Generally, the present invention provides an ESD protection circuit for a high- voltage tolerant I/O circuit in an IC. This is accomplished by providing a path from the I/O pad to a trigger circuit separate from the intended high-current ESD path. This separate path includes a small ESD diode from the I/O pad to a relatively small boosted voltage bus (BOOST BUS). The BOOST BUS is used to power the trigger circuit during an ESD event. This path has very little current flow during an ESD event due to minimal current dissipation in the trigger circuit. The trigger circuit controls a shunting circuit having relatively large cascoded, or stacked, clamping NMOSFETs. The shunting circuit provides a discharge path from an ESD BUS to a VSS BUS. Due to the minimal current dissipation in the trigger circuit, there is only very little IR voltage drop in addition to a diode drop from the I/O pad to the BOOST BUS local to the I/O pad. Similarly, there is only very little IR voltage drop along the BOOST BUS from the I/O pad to the trigger circuit. The net result is that a gate-to-source voltage (VGS) of both of the cascoded clamp NMOSFETs is increased thus reducing the on-resistance of each shunting transistor. This improves the ESD performance, and reduces the layout area required to implement robust ESD protection circuits. FIG. 2 illustrates in schematic diagram form an ESD protection circuit 201 in accordance with the present invention. ESD protection circuit 201 includes diodes 213, 215, and 217, I/O pad 211, shunting circuit 205, and trigger circuit 203. Diode 213 is coupled between I/O pad 211 and an ESD bus labeled "ESD BUS". Diode 215 is coupled between I/O pad 211 and a ground bus labeled "VSS BUS". Diode 217 is coupled between I/O pad 211 and a boosted voltage bus labeled "BOOST BUS". In one embodiment, diodes 213 and 217 may be, for example, P+ active in an NWELL diodes, while diode 215 may be an N+ active in a PWELL diode. Diode 217 is relatively small compared to diodes 213 and 215. Shunting circuit 205 includes cascoded rail clamp transistors 207 and 209. Transistor 207 has a drain coupled to the ESD BUS, a gate, and a source. Transistor 209 has a drain coupled to the source of transistor 207, a gate, and a source coupled to the VSS BUS. In the illustrated embodiment, the source of transistor 207 and the drain of transistor 209 are coupled to a power supply bus labeled "VDD BUS" via an intermediate current terminal 221. During a positive ESD event (with respect to VSS), applied to the VDD BUS, intermediate current terminal 221 provides a direct ESD current shunting path between these two buses. Note that in other embodiments, intermediate current terminal 221 may be absent. In one embodiment of ESD protection circuit 201, the ESD BUS may be a floating bus, internal to the IC, and not directly connected to any external pad on the IC. In other embodiments, the ESD bus may be directly connected to an external pad, for example, a 5.0 volt high- voltage power supply (HVDD) pad. In order to move the high currents associated with an ESD event, the ESD BUS, the VDD BUS, and the VSS BUS are typically substantially sized in order to minimize resistance and the resulting IR voltage drops along their length. The BOOST BUS may be sized much smaller, due to the much smaller currents typically coupled onto this bus, during an ESD event. The VSS BUS may also be coupled to a silicon substrate (not shown) of the IC to allow the substrate to conduct in parallel with the metal VSS BUS. Trigger circuit 203 has a first input coupled to the BOOST BUS, a second input coupled to the ESD BUS, a third input coupled to the VDD BUS, and a fourth input coupled to the VSS BUS. The trigger circuit 203 has a first output 208 coupled to the gate of transistor 207 and a second output 210 coupled to the gate of transistor 209. During normal operation of the IC, trigger circuit 203 provides a bias on the gate of transistor 207 equal to the voltage on the VDD BUS, and a bias on the gate of transistor 209 equal to the voltage on the VSS BUS to insure that no voltage in excess of the maximum supply voltage is applied across the gate oxides of either transistor 207 or transistor 209. Under these bias conditions, there should be little or no MOSFET conduction through either of transistor 207 or 209. When an ESD event is detected, trigger circuit 203 provides a bias to the gates of transistors 207 and 209 equal to the voltage on the BOOST BUS and shunting circuit 205 provides a high-current path between the ESD BUS and the VSS BUS. Trigger circuit 203 will be discussed in more detail below with reference to FIG. 3. When a positive ESD event with respect to VSS is applied to I/O pad 211, the intended high current ESD path is from pad 211 through diode 213 to the ESD BUS local to pad 211, and then along the ESD BUS to shunting circuit 205, then through shunting circuit 205 to the VSS BUS. During a typical ESD event, the peak ESD current between pad 211 and the VSS BUS may be 1 to 4 amperes. Due to this high current level there are typically substantial IR voltage drops across diode 213 and along the ESD BUS to the shunting circuit 205. For example, if the ESD BUS, the VSS BUS, diode 213, transistor 207 and transistor 209 are sized so that the I/O pad 211 voltage reaches 7 volts with respect to VSS during a 4 ampere peak current ESD event, the ESD bus local to shunting circuit 205 may reach 3.5 volts with respect to VSS, or half of the I/O pad 211 voltage. In the prior art circuit of FIG. 1, the trigger circuit would have applied this voltage (3.5 volts) to the gates of both transistors 207 and 209 in shunting circuit 205. With the addition of the BOOST BUS to power the trigger circuit 203, and with the diode 217 in FIG. 2, it is possible to apply a much larger fraction of the voltage at I/O pad 211 to the gates of transistors 207 and 209. During an ESD event, trigger circuit 203 drives only the gates of transistors 207 and 209 and, as will be described in more detail below with reference to FIG. 3, draws very little current. Due to the very low current requirements of trigger circuit 203 during an ESD event, there are typically minimal IR voltage drops across diode 217 and along the BOOST BUS to the trigger circuit 203. Therefore, in the example cited above, with a voltage of 7 volts on I/O pad 211 with respect to VSS, a voltage of about 6 volts with respect to VSS may be seen on the BOOST BUS local to trigger circuit 203. Since trigger circuit 203 is powered by the BOOST BUS during an ESD event, the 6 volts will also be output onto the gates of transistors 207 and 209 by the trigger circuit. By providing a path from I/O pad 211 to trigger circuit 203 separate from the intended high current ESD path, the gates of clamping transistors 207 and 209 are boosted above the local ESD BUS voltage. This is a significant improvement over the ESD protection circuit of FIG. 1. For fixed sizes of the cascoded clamp transistors, the boosted shunting circuit of FIG. 2 will exhibit less on- resistance between the ESD BUS and the VSS BUS than the shunting circuit of FIG. 1, due to the increased VGS (gate-source voltage) on both of the clamp transistors. This will reduce the voltage stress on the I/O pad during an ESD event. Alternately, assuming a fixed design target for the shunting circuit on-resistance, the boosted circuit of FIG. 2 will require smaller clamp transistor sizes to meet the target on- resistance, as compared to the circuit of FIG. 1. While only one I/O pad 211 with its ESD protection diodes 213, 215, and 217 is shown in the ESD protection circuit 201 of FIG. 2, there is typically a plurality of I/O pads distributed along the BOOST BUS, VDD BUS, ESD BUS, and VSS BUS. If multiple I/O pads are present, trigger circuit 203 and shunting circuit 205 protect this plurality of I/O pads. In other embodiments, multiple trigger circuits 203 and shunting circuits 205 may be placed along the four buses to protect one or more I/O pads. FIG. 3 illustrates in schematic diagram form an embodiment of trigger circuit 203 of FIG. 2. Trigger circuit 203 includes a slew rate detector 301, a pull-up circuit 303, a current source 305, a pull-down stage 307, a reset stage 309, an output stage 311, and an equilibrium circuit 313. The transient trigger circuit 203 is used to control the gate voltages of NMOSFET 207 through output node 208 and NMOSFET 209 through output node 210. During normal, powered-up chip operation, output node 208 is coupled to the VDD BUS and node 210 is coupled to the VSS BUS, thereby switching off the rail clamp NMOSFETs 207 and 209. Biasing node 208 at the VDD BUS potential and node 210 at the VSS BUS potential insures that neither one of the gate oxides of NMOSFETs 207 and 209 is overstressed. That is, the stacked transistors 207 and 209 are not exposed to a voltage greater than the maximum supply voltage of the specific process technology used. During a detected transient ESD event, both nodes 208 and 210 are coupled to the BOOST BUS, thereby turning on the rail clamp NMOSFETs 207 and 209 and enabling shunting circuit 205 to conduct ESD current from the ESD BUS and the VDD BUS to the VSS BUS. Trigger circuit 203 is primarily powered by the BOOST BUS and the VSS BUS; therefore trigger circuit 203 needs to be able to sustain a high- voltage level (higher than the maximum supply voltage level), which can occur on the BOOST BUS during normal operation in a high-voltage tolerant chip application as presented herein. This requires a circuit design that guarantees that, during normal chip operation, none of the MOSFET devices used in trigger circuit 203 are biased outside their allowed maximum operating voltage range, especially with respect to the voltage across their gate oxides. Trigger circuit 203 includes an internal node N4 and a slew rate detector 301 connected to internal node N4. The slew rate detector includes an RC stage comprising PMOS resistor 325 and NMOS capacitor 326 and an inverter stage comprising PMOS resistor 327, PMOS driver transistor 328, and NMOS current source 329. During normal chip operation, the internal node N4 is coupled to the VDD BUS through PMOS 346 of equilibrium circuit 313. Because slew rate detector 301 is connected between internal node N4 and the VSS BUS, no high voltage stress can occur on any of the devices of slew rate detector 301. During a detected ESD event, internal node N4 is pulled up to the BOOST BUS voltage by pull-up circuit 303, which consists of a capacitive pull-up device comprising PMOS capacitor 323 and a conductive pull-up device comprising PMOS 321. The conductive pull-up device 321 supports the capacitive coupling through PMOS 323 during a voltage ramp on the BOOST BUS and is controlled by the output of an RC circuit comprising PMOS resistor 319 and PMOS capacitor 322. In other embodiments, either one of PMOS capacitor 323 or conductive pull-up device 321 may be absent from the circuit. Slew rate detector 301 monitors the voltage on internal node N4 (and therefore indirectly the BOOST BUS voltage) for fast rising voltage ramps that are indicative of an ESD event. When an ESD event occurs, an RC node NO is kept close to VSS by NMOS capacitor 326. This elevates the output node Nl of the slew rate detector above VSS by PMOS driver 328. Consequently, the pulldown stage 307 comprising cascoded NMOS devices 336 and 337 is activated and the nodes N2 and N3 are pulled down to VSS. This turns on the large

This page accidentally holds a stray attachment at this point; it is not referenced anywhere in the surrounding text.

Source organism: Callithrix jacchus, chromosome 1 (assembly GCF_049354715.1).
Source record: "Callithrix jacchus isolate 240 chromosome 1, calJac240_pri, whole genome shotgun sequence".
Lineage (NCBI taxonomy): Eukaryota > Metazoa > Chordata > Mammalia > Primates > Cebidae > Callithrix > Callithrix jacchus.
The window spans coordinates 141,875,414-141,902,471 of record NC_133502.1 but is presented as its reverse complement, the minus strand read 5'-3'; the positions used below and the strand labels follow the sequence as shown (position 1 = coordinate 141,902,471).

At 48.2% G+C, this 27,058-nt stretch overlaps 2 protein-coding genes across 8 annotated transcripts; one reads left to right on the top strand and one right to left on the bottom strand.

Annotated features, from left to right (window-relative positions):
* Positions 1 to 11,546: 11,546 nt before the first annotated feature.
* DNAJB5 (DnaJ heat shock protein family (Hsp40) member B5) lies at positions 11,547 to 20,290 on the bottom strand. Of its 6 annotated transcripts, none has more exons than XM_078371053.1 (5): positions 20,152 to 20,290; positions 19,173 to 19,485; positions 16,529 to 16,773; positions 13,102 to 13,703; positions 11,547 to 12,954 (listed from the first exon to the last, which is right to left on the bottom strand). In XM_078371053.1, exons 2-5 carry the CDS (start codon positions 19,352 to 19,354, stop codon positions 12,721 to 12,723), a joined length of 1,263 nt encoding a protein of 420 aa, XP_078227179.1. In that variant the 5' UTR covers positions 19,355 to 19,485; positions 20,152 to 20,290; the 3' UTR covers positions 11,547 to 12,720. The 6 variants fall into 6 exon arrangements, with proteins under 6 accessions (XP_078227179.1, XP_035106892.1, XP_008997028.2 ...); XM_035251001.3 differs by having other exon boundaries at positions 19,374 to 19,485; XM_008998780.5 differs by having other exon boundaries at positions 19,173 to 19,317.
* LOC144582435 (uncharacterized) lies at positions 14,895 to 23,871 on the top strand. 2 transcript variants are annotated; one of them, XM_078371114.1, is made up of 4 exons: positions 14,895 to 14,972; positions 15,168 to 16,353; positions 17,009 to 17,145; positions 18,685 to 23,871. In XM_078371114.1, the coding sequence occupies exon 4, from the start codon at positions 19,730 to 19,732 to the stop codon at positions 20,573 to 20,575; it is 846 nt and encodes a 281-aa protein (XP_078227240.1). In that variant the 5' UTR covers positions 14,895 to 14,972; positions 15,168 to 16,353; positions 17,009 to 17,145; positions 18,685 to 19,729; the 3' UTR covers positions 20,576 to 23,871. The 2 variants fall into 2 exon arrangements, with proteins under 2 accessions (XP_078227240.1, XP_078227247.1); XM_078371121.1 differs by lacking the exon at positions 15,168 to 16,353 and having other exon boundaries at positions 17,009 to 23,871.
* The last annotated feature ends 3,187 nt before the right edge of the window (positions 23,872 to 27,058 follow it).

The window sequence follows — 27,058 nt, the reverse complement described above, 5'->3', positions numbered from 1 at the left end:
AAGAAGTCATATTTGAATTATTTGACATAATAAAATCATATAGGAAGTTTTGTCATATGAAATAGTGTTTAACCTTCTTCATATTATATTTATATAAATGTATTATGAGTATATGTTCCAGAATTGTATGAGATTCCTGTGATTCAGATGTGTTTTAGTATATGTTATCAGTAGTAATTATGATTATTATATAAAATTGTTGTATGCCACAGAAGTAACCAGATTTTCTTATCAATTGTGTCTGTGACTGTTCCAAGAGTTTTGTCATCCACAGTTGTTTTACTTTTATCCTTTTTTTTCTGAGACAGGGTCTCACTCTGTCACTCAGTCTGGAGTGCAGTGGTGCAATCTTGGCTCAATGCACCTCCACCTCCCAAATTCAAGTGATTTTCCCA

PMOS transistors 341 and 342 in the output stage 311 and elevates the voltages on both output nodes 208 and 210 to the BOOST BUS voltage. Transistors 341 and 342 function as switches to provide a current path between the BOOST BUS and outputs 208 and 210, respectively. The slew rate detector 301 shown in FIG 3 provides only a short voltage pulse on the order of 10 nanoseconds to 20 nanoseconds on node Nl. In order to achieve a reasonably long on-time of the trigger circuit (up to 1 microsecond or the maximum duration of an ESD event), the output stage remains switched- on even after node Nl falls back to VSS. This is accomplished by the large intrinsic gate capacitances of both PMOS devices 341 and 342 in output stage 311, which delay the voltage rise on nodes N2 and N3 after the detection of an ESD event. The charging current for these intrinsic gate capacitances is provided by current source 305. Current source 305 includes a cascoded NMOS stage comprising transistors 333 and 334 and a PMOS current mirror comprising transistors 331 and 332. The current source 305, which slowly charge's up the intrinsic gate capacitances of PMOS 341 and 342 is only activated during an ESD event in order to avoid DC leakage current from the BOOST BUS to VSS. Once the voltage on both nodes N2 and N3 exceeds the switch point of an output stage inverter comprising PMOS transistor 342 and NMOS transistor 343, the trigger circuit output node 210 is set back to VSS and the output node 208 is set to VDD. This also activates the reset stage 309. Reset stage 309 includes PMOS transistors 339 and 340, which function to reset the voltage on node N2 to the BOOST BUS voltage and the voltage on node N3 to VDD to ensure that both PMOS transistors 341 and 342 in output stage 311 are fully turned off. The equilibrium circuit 313 of FIG. 3 comprises three PMOS transistors 315, 345, and 346, which function to provide well-defined voltage levels on the BOOST BUS, the output node 208, and the internal node N4, respectively, during normal operation of the chip. FIG. 4 illustrates in schematic diagram form a distributed ESD protection circuit 400 in accordance with another embodiment of the present invention. ESD protection circuit 400 includes a plurality of ESD pad cells as represented by ESD pad cells 421 and 441. Each ESD pad cell may be part of an I/O pad cell. The plurality of ESD pad cells is distributed across an IC as necessary to provide adequate ESD protection for a plurality of I/O pads. The ESD pad cell 421 includes shunting circuit 423, diodes 431, 433, and 435, and I/O pad 429. The ESD pad cell 441 includes shunting circuit 443, diodes 451, 453, and 455, and I/O pad 449. A clamping circuit 401 includes a trigger circuit 403 and a shunting circuit 405.° The shunting circuit 405 includes cascoded clamping transistors 407 and 409, the shunting circuit 423 includes cascoded clamping transistors 425 and 427, and the shunting circuit 443 includes cascoded clamping transistors 445 and 447. In one embodiment, the trigger circuit 403 is similar to the trigger circuit 203 of FIG. 3 and is used to control the operation of the shunting circuits of each of the plurality of ESD pad cells. An output 408 of the trigger circuit 403 is coupled to the gate of transistor 407 and an output 410 is coupled to the gate of transistor 409. A trigger bus labeled "TRIGGER BUS A" is provided to couple the output 408 of the trigger circuit 403 to the gates of the transistors 425 and 445. A trigger bus labeled "TRIGGER BUS B" is provided to couple the output 410 to the gates of transistors 427 and 447. Note that only one trigger circuit 403 is illustrated in FIG. 4, however, in other embodiments, there may be more than one trigger circuit 403. In yet another embodiment trigger circuit 403 may be placed standalone, without clamping circuit 405, and its outputs 408 and 410 may connect only to TRIGGER BUS A and TRIGGER BUS B , respectively. When a positive ESD event with respect to VSS is applied, for example to I/O pad 429, the intended high-current ESD path is from pad 429 through diode 433 to the ESD BUS local to pad 429, and then along the ESD BUS in both directions, and finally, through the multiple shunting circuits 443, 423, and 405 to the VSS BUS. Since the trigger circuit 403 draws very little current when enabled during an ESD event, there is almost no IR voltage drop across diode 435 and along the BOOST BUS between I/O pad 429 and the trigger circuit 403. Similarly, there are almost no IR voltage drops along TRIGGER BUS A and TRIGGER BUS B between trigger circuit 403 and shunting circuits 423 and 443. Therefore, trigger circuit 403 is able to drive the control electrodes of the multiple shunting devices to a voltage level generally greater than the peak voltage level on the ESD BUS. Trigger circuit 403 drives the gates of clamp transistors in local shunting circuit 405 directly, and the gates of clamp transistors in remote shunting circuits 423 and 443 via TRIGGER BUS A and TRIGGER BUS B. It is an advantage of the distributed ESD protection circuit 400 that a single trigger circuit 403 may drive multiple remote shunting circuits. It would require significant additional layout area in ESD cells 421 and 441 to place separate trigger circuits to uniquely drive each shunting circuit. It is a further advantage that trigger circuits may be placed some distance from an I/O pad to be protected during ESD, due to the minimal IR drops along the BOOST BUS, TRIGGER BUS A and TRIGGER BUS B, between the I/O pad and the trigger circuit. During a positive ESD event (with respect to VSS), applied to the VDD BUS, intermediate current terminals 416, 428, 448 provide direct ESD current shunting paths between the VDD BUS and the VSS BUS. Note that in other embodiments, intermediate current terminals 416, 428, 448 may be absent. By now it should be appreciated that there has been provided an ESD protection circuit and method that may be used for pad cell protection for all types of circuits. Also, the ESD protection circuits described herein are scalable to smaller processing geometries. Because the apparatus implementing the present invention is, for the most part, composed of electronic components and circuits known to those skilled in the art, circuit details have not been explained in any greater extent than that considered necessary as illustrated above, for the understanding and appreciation of the underlying concepts of the present invention and in order not to obfuscate or distract from the teachings of the present invention. In the foregoing specification, the invention has been described with reference to specific embodiments. However, one of ordinary skill in the art appreciates that various modifications and changes can be made without departing from the scope of the present invention as set forth in the claims below. For example, the transistors described herein may be implemented in any processing technology. For the MOS transistors illustrated, changing the conductivity type and the associated signaling logic are changes that are readily apparent. In certain situations, parasitic diodes that exist naturally may be used rather than implementing discrete diodes. Also, the physical positioning of the trigger circuits, pull-up circuitry and diodes within and around the pad cells may be varied from that illustrated without the functionality of the circuitry being affected. Accordingly, the specification and figures are to be regarded in an illustrative rather than a restrictive sense, and all such modifications are intended to be included within the scope of the present invention. Benefits, other advantages, and solutions to problems have been described above with regard to specific embodiments. However, the benefits, advantages, solutions to problems, and any element(s) that may cause any benefit, advantage, or solution to occur or become more pronounced are not to be construed as a critical, required, or essential feature or element of any or all the claims. As used herein, the terms "comprises," "comprising," or any other variation thereof, are intended to cover a non-exclusive inclusion, such that a process, method, article, or apparatus that comprises a list of elements does not include only those elements but may include other elements not expressly listed or inherent to such process, method, article, or apparatus. The terms a or an, as used herein, are defined as one or more than one. The term plurality, as used herein, is defined as two or more than two. The term another, as used herein, is defined as at least a second or more. The terms "including" and/or "having", as used herein, are defined as "comprising" (i.e., open language). The term "coupled", as used herein, is defined as connected, although not necessarily directly, and not necessarily mechanically.